Organizers with the Bonnes Amies Club said they hope to make the festival more entertaining by scheduling it as a one day festival, with longer hours, and the addition of several new activities, including a concert on Saturday evening.

“We look forward to having folks from all over the Upstate come join us for a great day and evening of good times, great food, and fabulous entertainment,” Bonnes Amies spokesperson Maxie Freeman said.

“Shaggin’ By The River” will return for the festival with a shag contest with prizes. A well known beach music band will provide music for the event.

Organizers are looking for churches, civic organizations, schools and others who may be interested in participating in the festival as a food concession vendor.

In addition to adding to the festival, it offers organizations a fund raising opportunity.

 For information on being a food vendor, call Maxie Freeman at 845-6372 or Paige Crawford at 845-9815 or evenings at 244-3435.

For other festival information, call Katie Gillespie at (864) 845-5385 or Lynn Helms at (864) 277-7264.

Restaurant shooting causes local concern

By Stan Welch

Despite the random and unprovoked shooting that led to dozens of rounds being fired into and at a popular Anderson restaurant last Friday night, Anderson County Sheriff’s Office Chief Deputy Tim Busha says there is no significant proliferation of gang activity in the county.

“Let me be clear,” said Busha in a recent interview. “I am in no way minimizing the incident at Applebee’s the other night. It was a very serious situation, and everyone was incredibly lucky to avoid fatalities or more injuries. But this is not the Bloods and Crips. These aren’t criminal gangs engaged in some criminal enterprise. We just don’t see any evidence of organized, stratified gangs in this area.”

Busha says that local “gangs” are much more likely to be groups that share common interests and forge a common identity. Given that defining dynamic, Busha says the growth of gangs in the area just doesn’t seem to be on any real climb. “I can remember when Burger King and Hardee’s were across from each other out on Hwy. 28. You’d have Anderson on one side and Greenville on the other. I can remember one night we had 100 people in an all out brawl out there. We almost never got it under control. My point is that this kind of behavior has been around a long time.”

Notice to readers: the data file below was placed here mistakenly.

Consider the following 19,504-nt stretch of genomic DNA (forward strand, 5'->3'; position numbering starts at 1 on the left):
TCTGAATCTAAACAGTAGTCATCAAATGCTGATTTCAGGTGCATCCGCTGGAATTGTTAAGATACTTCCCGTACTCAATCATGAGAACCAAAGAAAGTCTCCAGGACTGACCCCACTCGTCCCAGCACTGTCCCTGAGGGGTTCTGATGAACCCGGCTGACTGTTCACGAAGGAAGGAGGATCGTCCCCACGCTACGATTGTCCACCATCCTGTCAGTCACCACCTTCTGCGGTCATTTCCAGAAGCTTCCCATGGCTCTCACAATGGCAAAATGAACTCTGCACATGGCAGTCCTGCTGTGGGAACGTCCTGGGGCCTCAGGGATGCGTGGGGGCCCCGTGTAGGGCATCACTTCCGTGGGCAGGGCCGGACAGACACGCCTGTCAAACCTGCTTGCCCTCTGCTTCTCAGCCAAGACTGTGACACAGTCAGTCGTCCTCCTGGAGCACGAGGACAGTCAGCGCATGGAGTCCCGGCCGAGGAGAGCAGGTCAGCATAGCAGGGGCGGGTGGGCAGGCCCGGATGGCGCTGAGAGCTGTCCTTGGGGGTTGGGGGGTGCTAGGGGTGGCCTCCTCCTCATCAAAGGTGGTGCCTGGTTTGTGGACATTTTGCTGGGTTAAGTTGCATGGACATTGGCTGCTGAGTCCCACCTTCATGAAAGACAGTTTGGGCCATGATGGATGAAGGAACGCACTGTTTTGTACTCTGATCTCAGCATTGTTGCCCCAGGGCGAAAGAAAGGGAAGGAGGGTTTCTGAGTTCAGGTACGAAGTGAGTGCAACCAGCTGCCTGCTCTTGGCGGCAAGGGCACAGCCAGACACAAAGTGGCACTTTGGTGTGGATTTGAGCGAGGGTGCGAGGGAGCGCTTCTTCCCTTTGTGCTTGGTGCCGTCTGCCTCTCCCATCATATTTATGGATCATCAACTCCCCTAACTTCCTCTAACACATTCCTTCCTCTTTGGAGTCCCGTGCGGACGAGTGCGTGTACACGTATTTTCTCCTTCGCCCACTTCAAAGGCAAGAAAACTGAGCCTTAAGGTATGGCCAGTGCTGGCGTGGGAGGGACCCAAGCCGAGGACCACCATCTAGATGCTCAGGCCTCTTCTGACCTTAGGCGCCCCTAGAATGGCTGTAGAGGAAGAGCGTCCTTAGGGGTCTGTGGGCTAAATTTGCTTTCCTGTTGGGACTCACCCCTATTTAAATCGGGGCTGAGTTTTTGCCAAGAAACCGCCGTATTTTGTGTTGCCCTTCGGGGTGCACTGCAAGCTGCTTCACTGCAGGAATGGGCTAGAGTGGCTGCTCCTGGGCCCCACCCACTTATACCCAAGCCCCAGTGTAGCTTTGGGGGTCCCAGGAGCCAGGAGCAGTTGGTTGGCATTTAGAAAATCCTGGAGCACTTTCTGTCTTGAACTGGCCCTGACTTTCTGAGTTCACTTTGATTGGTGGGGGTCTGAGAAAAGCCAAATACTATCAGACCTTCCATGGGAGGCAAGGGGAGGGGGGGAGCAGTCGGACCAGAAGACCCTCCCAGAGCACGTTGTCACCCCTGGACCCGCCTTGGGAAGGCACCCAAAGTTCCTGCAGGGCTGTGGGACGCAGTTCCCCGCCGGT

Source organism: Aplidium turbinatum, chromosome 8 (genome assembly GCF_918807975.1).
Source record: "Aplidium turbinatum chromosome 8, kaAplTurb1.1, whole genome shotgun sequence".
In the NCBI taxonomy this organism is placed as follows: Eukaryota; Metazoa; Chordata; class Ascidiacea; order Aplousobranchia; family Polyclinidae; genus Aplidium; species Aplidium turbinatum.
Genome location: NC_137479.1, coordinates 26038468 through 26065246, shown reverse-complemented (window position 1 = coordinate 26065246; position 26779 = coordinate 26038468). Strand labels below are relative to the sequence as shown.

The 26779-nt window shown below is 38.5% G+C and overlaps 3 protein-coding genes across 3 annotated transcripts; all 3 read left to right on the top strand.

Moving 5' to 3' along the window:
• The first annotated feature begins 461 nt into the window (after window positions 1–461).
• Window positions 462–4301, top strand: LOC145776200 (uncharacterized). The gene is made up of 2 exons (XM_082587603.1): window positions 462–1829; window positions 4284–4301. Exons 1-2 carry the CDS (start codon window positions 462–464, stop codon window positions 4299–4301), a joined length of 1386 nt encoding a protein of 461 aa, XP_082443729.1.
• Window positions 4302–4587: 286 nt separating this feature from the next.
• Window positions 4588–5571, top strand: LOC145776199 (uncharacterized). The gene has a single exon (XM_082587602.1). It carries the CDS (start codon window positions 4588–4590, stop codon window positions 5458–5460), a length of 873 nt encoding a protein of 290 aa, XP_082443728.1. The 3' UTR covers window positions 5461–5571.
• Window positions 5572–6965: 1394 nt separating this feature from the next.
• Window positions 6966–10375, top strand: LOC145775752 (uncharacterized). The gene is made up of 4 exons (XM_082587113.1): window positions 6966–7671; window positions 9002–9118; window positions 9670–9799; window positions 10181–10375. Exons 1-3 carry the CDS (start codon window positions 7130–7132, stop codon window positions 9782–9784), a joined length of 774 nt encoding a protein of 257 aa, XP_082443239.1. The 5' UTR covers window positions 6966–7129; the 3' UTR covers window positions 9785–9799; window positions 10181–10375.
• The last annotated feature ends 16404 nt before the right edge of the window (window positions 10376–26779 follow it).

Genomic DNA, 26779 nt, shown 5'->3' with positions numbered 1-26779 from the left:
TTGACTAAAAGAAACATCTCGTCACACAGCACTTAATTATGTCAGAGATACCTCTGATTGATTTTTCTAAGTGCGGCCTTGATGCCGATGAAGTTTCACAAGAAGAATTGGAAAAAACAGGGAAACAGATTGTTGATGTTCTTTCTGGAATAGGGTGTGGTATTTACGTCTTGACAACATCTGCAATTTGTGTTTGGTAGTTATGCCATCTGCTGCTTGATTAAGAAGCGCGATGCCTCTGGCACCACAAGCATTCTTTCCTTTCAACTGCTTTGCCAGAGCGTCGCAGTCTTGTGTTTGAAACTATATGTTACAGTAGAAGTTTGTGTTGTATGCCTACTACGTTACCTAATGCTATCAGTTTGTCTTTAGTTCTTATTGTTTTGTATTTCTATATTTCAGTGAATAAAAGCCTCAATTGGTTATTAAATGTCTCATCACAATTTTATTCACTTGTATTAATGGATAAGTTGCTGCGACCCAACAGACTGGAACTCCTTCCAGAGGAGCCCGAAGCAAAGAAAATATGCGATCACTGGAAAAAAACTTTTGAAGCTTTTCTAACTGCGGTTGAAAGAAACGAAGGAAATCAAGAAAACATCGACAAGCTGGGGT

Busha, while condemning the shooting, says that weapons and firepower have always been around too. “When I first joined the Sheriff’s Department one of the first cases I remember was one where we seized a fully automatic AK-47 assault rifle. So those kind of things have been around too.”

Busha insisted that he did not want to discuss what is in reality the City of Anderson Police Department’s case. “They have their job to do, and they have good people to do it. Their situation is clearly different, especially after Friday night.”

The incident occurred Friday night after the area’s high school football games, at the crowded restaurant. There have been reports that trouble was predicted at T.L. Hanna High School, including the possibility of guns being brought to school. Additional law enforcement personnel were at the school throughout the class day, and through the ball game as well. There were no incidents reported. Later, according to Anderson Police Investigator Jim Stewart, one group was waiting to get into the restaurant, and another group approached. Shortly after, the shooting started. Miraculously, Lydia Mays, 22, of Anderson suffered the only wound, when a bullet penetrated her arm. She was transported to Greenville Memorial Hospital where the bullet was later removed from her arm.

According to witnesses and forensic evidence, at least 30 rounds were fired, including 7.62X39 rounds from an SKS rifle. That rifle, which is both cheap and abundant on the gun market, whether legitimate or underground, fires a .30 caliber bullet at speeds around 2000 feet per second. It fires semi-automatically in its legal configuration, and can hold a magazine of up to 40 rounds. Much of the commonly available ammunition for that gun is jacketed, meaning that it tends to penetrate deeper into whatever it strikes.

City Police investigators also determined that two handguns were fired as well. Police have given no indication of the caliber of those weapons. At this time, no arrests have been made.

Busha says that such behavior, whether gang related or not, is uncommon but not unheard of. “We see it, but not that much. Will it happen again? Given the world we live in, yes, it almost certainly will. But we are trying to reduce street crime across the board, and this is a category of that effort. I really don’t mean to make light of what happened because it was deadly serious, but one incident doesn’t automatically indicate the proliferation of gang violence.”

Anderson Mayor Richard Shirley has called for a crack down on such violence, calling Friday night’s events “unacceptable.”

West Pelzer voters choose Pete Davis

By Stan Welch

In late June, just before town council elections, West Pelzer Town Councilman Terry Davis passed away unexpectedly. Tuesday, Pete Davis won the special election to fill Davis’s seat. Davis joins an existing conservative majority in an election result that will almost certainly have an impact on Mayor Peggy Paxton’s administration.

Davis defeated local pharmacist Rey McClain by a count of 61-41 votes, as just barely one fifth of the town’s registered voters turned out. Afterwards, McClain was gracious in congratulating Davis, saying that he was confident that Davis would do a great job for the town.